I recently saw the article below about a female congressional candidate. Her comments about congressional pay were pertinent to themes in recent blog posts.
Mia Love is currently the mayor of a town in Utah, but is running for congress. If she wins, she would make $175,000 annually. But don’t cry for her, Argentina. She has “no problem with having a pay cut.”
Factually, this statement apparently makes no sense because she is making much less than that in her current mayoral job. And of course the press loves to pick up on this rather insensitive comment. $175,000 would be a HUGE salary to most American families--even if we weren’t all still suffering through a painfully sluggish economy.
But what really got my attention was her explanation as to why she would be fine with a “pay cut.” Mayor Love explained, “The pay means nothing to me. My husband provides a great living for all of us and you know I’m obviously not doing this because I need a job.”
A couple things disturb me about this comment.
First, it perpetuates the assumption that men’s wages put food on the table and women’s wages are simply “pin money.” My hat is off to Mayor Love’s husband. Great for him that he apparently earns such a comfortable living. But Mayor Love’s statement simply fuels existing assumptions that are used to justify paying women less. Not every woman is in Mayor Love’s privileged place that she could work for free. Most women would not agree that their “pay means nothing.” Most women I’ve known in the work place need the money they earn. Their own sustenance is dependent on it. Often they have a family to support as well.
The second concerning aspect of Mayor Love’s comment is actually something I hear from a lot of politicians. It is popular to say one is against raises or for pay cuts for those in elected office. It sounds to many voters like a fiscally conservative thing to say. Trim the government budget by paying politicians less. I myself am a pretty thrifty person. Fiscal conservatism appeals to me. But mindlessly cutting costs without thinking through the structural repercussions is not wise.
Although congressional pay seems high to the average Joe or Josephine, it is important to recognize that members of Congress have costs that most of us do not have. Unless they represent a state neighboring the District of Columbia, they typically must incur duplicative housing costs. They have to have a home in their district, but they need a place to live near the Capitol. Even when they are thrifty and rent a small apartment, that can be pricey. D.C. real estate is very costly. And if a member of Congress wants his/her family around, they need a larger home in the nation’s capital. That can really be expensive. Then there are additional travel costs to go between Washington and one’s home district. Members of Congress need to be in touch with their constituents. It is like having a job with two work sites.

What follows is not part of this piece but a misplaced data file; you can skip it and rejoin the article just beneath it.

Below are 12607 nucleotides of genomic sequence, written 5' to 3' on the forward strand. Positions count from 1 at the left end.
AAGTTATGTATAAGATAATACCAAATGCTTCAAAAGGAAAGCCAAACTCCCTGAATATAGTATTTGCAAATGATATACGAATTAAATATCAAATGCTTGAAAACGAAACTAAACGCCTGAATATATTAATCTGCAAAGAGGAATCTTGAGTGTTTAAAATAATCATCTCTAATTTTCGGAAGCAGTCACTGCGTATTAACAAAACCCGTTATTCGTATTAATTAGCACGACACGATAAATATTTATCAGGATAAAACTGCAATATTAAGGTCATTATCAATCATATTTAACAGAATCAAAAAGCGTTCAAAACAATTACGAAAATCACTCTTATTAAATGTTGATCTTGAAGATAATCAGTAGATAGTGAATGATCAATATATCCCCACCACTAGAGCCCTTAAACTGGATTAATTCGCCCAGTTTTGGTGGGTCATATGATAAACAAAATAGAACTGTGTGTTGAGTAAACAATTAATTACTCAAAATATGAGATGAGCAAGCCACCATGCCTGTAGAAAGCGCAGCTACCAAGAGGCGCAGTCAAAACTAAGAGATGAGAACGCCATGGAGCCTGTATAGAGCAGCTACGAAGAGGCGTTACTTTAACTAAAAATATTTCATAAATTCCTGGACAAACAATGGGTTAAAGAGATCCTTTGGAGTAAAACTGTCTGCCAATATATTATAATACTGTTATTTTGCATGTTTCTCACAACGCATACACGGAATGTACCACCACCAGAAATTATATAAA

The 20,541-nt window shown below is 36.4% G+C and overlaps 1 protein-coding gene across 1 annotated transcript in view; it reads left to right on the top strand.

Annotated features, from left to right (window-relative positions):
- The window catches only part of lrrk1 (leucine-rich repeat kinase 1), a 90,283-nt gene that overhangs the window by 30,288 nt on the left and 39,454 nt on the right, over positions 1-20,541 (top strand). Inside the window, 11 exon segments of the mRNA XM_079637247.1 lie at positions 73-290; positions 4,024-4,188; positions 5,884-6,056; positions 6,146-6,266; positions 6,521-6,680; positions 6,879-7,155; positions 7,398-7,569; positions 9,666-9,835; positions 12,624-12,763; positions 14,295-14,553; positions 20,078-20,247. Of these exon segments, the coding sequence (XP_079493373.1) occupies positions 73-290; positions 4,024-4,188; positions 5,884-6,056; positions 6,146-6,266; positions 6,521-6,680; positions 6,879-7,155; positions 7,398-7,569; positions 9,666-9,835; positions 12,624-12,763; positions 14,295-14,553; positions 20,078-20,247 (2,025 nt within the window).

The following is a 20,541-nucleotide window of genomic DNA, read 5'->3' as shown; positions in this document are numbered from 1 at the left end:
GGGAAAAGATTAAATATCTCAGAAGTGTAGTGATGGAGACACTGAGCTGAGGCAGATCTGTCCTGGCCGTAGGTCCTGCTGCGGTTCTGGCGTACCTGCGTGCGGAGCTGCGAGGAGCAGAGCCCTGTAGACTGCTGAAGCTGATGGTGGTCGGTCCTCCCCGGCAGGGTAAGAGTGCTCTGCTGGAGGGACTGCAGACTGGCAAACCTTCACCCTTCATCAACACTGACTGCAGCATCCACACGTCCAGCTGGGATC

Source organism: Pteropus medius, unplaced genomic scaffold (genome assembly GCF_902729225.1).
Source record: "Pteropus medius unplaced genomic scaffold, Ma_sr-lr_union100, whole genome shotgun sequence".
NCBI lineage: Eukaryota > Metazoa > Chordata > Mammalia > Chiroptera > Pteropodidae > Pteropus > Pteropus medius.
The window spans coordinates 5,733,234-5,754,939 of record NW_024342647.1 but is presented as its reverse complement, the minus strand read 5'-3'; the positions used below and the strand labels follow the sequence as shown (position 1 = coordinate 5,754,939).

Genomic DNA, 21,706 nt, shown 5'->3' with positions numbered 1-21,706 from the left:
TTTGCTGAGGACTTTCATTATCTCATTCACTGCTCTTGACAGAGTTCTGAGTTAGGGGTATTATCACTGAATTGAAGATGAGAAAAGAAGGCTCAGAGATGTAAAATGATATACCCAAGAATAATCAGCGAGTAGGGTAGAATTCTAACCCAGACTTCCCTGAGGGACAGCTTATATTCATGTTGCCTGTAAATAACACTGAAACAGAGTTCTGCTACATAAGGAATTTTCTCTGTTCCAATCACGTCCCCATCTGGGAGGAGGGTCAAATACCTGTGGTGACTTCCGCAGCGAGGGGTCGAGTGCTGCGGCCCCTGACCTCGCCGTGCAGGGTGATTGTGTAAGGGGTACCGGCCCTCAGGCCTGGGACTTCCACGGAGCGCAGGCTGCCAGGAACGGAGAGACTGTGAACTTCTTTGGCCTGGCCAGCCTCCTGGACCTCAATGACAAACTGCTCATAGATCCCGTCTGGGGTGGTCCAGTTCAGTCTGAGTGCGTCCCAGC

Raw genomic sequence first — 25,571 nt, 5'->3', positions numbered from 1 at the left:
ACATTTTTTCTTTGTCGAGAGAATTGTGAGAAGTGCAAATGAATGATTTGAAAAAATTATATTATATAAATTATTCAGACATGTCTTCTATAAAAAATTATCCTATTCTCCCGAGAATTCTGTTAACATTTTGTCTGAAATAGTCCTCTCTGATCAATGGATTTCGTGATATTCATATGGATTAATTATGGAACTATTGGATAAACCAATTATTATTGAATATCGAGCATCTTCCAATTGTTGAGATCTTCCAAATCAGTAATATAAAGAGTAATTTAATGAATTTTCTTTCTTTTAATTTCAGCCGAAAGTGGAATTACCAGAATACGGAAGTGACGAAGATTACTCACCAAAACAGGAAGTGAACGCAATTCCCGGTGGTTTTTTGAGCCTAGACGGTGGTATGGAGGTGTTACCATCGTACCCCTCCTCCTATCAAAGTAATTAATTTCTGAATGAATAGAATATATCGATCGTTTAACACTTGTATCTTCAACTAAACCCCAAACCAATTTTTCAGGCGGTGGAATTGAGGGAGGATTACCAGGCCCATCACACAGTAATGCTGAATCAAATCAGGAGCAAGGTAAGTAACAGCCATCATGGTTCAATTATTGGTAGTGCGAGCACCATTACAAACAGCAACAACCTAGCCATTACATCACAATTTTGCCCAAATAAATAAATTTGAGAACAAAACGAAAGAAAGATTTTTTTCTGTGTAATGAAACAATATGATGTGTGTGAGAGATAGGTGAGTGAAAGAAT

Although at first blush it may sound noble to not need one’s paycheck when one is a representative of the People in Washington, think about what that really means. It means that one is independently wealthy or one has a spouse whose earnings can support the member of Congress. The latter possibility is pretty rare. Less than 18% of the current Congress is composed of women. Men rarely have a spouse who is the primary or sole breadwinner.
So, most members of Congress who do not have a financial need for the paychecks that they earn are rich. I have nothing against rich folk. But having a Congress filled predominantly with people, who have the rare luxury of giving away their time for free, is not necessarily a good thing. Such individuals are not representative of the vast majority of Americans. They do not have life experiences that their constituents have, which might be critical in understanding the policy repercussions of various types of bills.
Mayor Love’s comments disturb me. I don’t see anything inherently praiseworthy or noble about being a person of independent means. Good for you if that is your situation, but that does not reflect anything more than extreme good fortune.
Moreover, I see absolutely nothing shameful about needing to work for a living. I find it praiseworthy and noble to work hard to bring home the bacon to support oneself and one’s family. There is certainly nothing to be embarrassed about in such a situation.
1 Thessalonians 2:9
Don’t you remember, dear brothers and sisters, how hard we worked among you? Night and day we toiled to earn a living so that we would not be a burden to any of you as we preached God’s Good News to you.
2 Thessalonians 3:8
We never accepted food from anyone without paying for it. We worked hard day and night so we would not be a burden to any of you.
1 Corinthians 9:12If you support others who preach to you, shouldn’t we have an even greater right to be supported? But we have never used this right. We would rather put up with anything than be an obstacle to the Good News about Christ.